Not to rob from Peter to pay Paul here, but ASYLUM isn’t Carpenter’s only recent foray into comics. To avoid too much embarrassment, there is another big comic property of Carpenter’s that rhymes with “Swig Rubble from Betty’s Vagina,” about a truck driver in a little…vagina. There wasn’t an ounce of the Carpenter voice in this book, other than the literal rip from the movie in the opening panel. Joy, mystery and a true sense of kitsch that fans of the movie so loved are simply absent and void. My point is, if you want to spend more time with Carpenter don’t be too swayed by marketing budgets and your retailer who ordered too may books. ASYLUM is the Carpenter goods in comic form, so accept no substitutes.

The story is John’s take on the battle of good and evil through the collision of dual protagonists playing the opposites of faith and fact. Even the most jaded will admit to being touched by an angel or some inexplicable miracle even if the touching ended up feeling inappropriate. And even the most faithful will admit that the path does sometimes blur. We’ve all known LA is a cesspool of evil for years, but Carpenter, King, and company, look beyond the surface evils of agents and starlets to expose the actual terror lurking in Tinseltown. Satan.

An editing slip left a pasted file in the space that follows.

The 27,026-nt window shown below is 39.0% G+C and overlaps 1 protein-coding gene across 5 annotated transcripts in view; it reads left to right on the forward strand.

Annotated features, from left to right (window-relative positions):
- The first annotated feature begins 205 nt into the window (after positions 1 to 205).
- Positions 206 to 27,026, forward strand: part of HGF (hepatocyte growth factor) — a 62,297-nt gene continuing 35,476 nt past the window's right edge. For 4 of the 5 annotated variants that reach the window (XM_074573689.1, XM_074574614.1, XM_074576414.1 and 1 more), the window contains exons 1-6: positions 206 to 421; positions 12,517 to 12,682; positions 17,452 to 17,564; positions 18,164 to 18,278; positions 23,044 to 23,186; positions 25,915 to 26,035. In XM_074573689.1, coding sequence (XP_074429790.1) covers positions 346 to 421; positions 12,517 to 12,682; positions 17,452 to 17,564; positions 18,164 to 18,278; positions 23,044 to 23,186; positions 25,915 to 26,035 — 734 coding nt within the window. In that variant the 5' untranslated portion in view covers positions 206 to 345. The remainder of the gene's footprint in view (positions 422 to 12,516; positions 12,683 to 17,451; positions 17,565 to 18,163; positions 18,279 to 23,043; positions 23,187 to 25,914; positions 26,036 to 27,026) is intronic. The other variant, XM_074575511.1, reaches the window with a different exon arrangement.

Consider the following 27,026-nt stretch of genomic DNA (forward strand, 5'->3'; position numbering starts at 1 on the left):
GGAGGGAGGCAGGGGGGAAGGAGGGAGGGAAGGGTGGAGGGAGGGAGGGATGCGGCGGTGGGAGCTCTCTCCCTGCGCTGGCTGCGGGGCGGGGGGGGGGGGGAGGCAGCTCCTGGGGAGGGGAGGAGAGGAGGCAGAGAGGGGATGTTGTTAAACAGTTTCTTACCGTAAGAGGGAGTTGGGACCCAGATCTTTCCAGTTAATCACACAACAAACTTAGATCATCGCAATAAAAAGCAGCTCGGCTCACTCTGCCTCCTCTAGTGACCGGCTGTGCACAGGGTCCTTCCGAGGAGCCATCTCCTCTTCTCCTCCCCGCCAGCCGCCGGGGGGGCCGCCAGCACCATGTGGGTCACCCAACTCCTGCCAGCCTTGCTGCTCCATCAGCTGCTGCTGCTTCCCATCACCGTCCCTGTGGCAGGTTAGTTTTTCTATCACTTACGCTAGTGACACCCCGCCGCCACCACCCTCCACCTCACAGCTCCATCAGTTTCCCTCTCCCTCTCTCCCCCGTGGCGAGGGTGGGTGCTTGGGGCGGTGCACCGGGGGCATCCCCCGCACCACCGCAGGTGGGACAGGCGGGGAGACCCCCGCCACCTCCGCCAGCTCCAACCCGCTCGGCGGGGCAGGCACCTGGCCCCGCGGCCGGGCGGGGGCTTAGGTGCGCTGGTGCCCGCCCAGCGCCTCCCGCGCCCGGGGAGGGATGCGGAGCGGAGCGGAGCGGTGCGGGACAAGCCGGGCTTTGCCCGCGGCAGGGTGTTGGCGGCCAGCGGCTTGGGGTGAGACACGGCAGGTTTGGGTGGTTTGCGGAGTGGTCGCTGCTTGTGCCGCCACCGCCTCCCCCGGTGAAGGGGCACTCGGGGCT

Beckett, a priest who has seemingly fallen from divinity yet is still the go-to guy for Xtreme exorcisms. Duran is a cop without faith, but simply can’t make sense of the facts before him like angel killers and a growing militia of Satan’s minions ready to nom nom on the Hollywood sign. Together these two not only look to save innocents caught between the evils of man and The Beast, but also find a way to douse some of the darkest corners of their own souls with holy water.

I know on first blush this set-up might seem played out or trite, I’ll fully admit that was my thought as well during the exposition phase of the book. Thing is though, as we get introduced to what each man will do inside the plot, we also learn who they are behind the role and here is where Jones transcends plot with actual human drama driven by dead-on dialog. We see the gray lines of morality as Beckett struggles with his defrocking and carnal wants, as we watch Duran struggle with a high pressure job, extra marital temptations and the obligations every man eventually faces when he is serving in love for others.

As the city burns, the two men discover themselves and the need for their unique duality to help shelter against the storms of destruction, which they quell temporarily, but simmer in the scenes waiting for issue 7.

Four other honorable mentions should also be extended:

The Hobo Oracle of LA is a definite keeper. His salty prognosticating offered some much needed humor.

Beckett’s Yoda, kind of glad he’s dead. While I get the ole’ wily Priest’s mission, we don’t need any Charlies for these angels.

Manco’s art, sweet and tangy Jesus is this stuff beautiful. An Alex Ross darkly who has a better grasp of fluidity.

John Carpenter and Sandy King for making this a truly personalized experience with genuine feelings of gratitude towards the creative team for their hard work. Again, a clear sign that nothing was dialed in on the part of Carpenter for a cash grab. If this series keeps rolling forward as promised, my praise and admiration will only grow.

Love horror, love epic battles, and love John Carpenter? Go love the shit out of ASYLUM.